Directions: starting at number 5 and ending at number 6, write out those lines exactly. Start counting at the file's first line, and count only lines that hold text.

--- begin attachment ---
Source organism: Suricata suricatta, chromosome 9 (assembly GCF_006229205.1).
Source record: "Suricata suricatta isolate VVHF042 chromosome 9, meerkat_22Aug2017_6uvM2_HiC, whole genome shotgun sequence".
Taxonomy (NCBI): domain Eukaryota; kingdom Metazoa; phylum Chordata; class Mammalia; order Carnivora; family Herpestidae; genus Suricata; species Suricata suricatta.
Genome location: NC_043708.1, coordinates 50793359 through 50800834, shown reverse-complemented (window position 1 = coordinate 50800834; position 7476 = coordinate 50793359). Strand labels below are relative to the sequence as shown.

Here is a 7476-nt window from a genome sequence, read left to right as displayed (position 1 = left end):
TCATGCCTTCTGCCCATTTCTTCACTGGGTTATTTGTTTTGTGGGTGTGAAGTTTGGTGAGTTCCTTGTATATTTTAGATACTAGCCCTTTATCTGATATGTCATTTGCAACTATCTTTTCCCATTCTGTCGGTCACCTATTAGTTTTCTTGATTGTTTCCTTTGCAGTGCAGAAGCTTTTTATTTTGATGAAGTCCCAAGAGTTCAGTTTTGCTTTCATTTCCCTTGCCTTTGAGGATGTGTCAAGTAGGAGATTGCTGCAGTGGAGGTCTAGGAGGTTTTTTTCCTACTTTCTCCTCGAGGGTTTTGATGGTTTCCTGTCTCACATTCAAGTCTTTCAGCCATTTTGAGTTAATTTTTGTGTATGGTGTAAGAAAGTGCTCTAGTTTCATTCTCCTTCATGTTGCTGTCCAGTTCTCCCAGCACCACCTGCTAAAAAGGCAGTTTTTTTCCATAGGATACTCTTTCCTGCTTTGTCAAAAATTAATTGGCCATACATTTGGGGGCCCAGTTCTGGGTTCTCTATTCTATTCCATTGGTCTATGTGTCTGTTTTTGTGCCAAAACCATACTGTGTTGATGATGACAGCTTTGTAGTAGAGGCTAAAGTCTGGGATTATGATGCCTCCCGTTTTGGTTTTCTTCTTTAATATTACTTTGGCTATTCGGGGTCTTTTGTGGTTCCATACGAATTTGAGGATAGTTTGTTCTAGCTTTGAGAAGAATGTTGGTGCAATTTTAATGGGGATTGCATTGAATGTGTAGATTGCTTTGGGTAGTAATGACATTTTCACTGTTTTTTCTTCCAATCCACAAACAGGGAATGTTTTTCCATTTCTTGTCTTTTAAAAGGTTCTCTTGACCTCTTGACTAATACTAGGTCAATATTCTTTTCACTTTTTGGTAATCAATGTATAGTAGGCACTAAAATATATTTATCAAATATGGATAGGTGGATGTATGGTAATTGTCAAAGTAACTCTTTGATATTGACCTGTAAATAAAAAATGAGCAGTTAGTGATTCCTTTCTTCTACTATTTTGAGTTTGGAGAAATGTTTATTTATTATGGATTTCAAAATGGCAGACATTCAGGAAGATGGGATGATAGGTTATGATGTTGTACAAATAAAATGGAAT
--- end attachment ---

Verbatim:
Here is a 7476-nt window from a genome sequence, read left to right as displayed (position 1 = left end):
TCATGCCTTCTGCCCATTTCTTCACTGGGTTATTTGTTTTGTGGGTGTGAAGTTTGGTGAGTTCCTTGTATATTTTAGATACTAGCCCTTTATCTGATATGTCATTTGCAACTATCTTTTCCCATTCTGTCGGTCACCTATTAGTTTTCTTGATTGTTTCCTTTGCAGTGCAGAAGCTTTTTATTTTGATGAAGTCCCAAGAGTTCAGTTTTGCTTTCATTTCCCTTGCCTTTGAGGATGTGTCAAGTAGGAGATTGCTGCAGTGGAGGTCTAGGAGGTTTTTTTCCTACTTTCTCCTCGAGGGTTTTGATGGTTTCCTGTCTCACATTCAAGTCTTTCAGCCATTTTGAGTTAATTTTTGTGTATGGTGTAAGAAAGTGCTCTAGTTTCATTCTCCTTCATGTTGCTGTCCAGTTCTCCCAGCACCACCTGCTAAAAAGGCAGTTTTTTTCCATAGGATACTCTTTCCTGCTTTGTCAAAAATTAATTGGCCATACATTTGGGGGCCCAGTTCTGGGTTCTCTATTCTATTCCATTGGTCTATGTGTCTGTTTTTGTGCCAAAACCATACTGTGTTGATGATGACAGCTTTGTAGTAGAGGCTAAAGTCTGGGATTATGATGCCTCCCGTTTTGGTTTTCTTCTTTAATATTACTTTGGCTATTCGGGGTCTTTTGTGGTTCCATACGAATTTGAGGATAGTTTGTTCTAGCTTTGAGAAGAATGTTGGTGCAATTTTAATGGGGATTGCATTGAATGTGTAGATTGCTTTGGGTAGTAATGACATTTTCACTGTTTTTTCTTCCAATCCACAAACAGGGAATGTTTTTCCATTTCTTGTCTTTTAAAAGGTTCTCTTGACCTCTTGACTAATACTAGGTCAATATTCTTTTCACTTTTTGGTAATCAATGTATAGTAGGCACTAAAATATATTTATCAAATATGGATAGGTGGATGTATGGTAATTGTCAAAGTAACTCTTTGATATTGACCTGTAAATAAAAAATGAGCAGTTAGTGATTCCTTTCTTCTACTATTTTGAGTTTGGAGAAATGTTTATTTATTATGGATTTCAAAATGGCAGACATTCAGGAAGATGGGATGATAGGTTATGATGTTGTACAAATAAAATGGAAT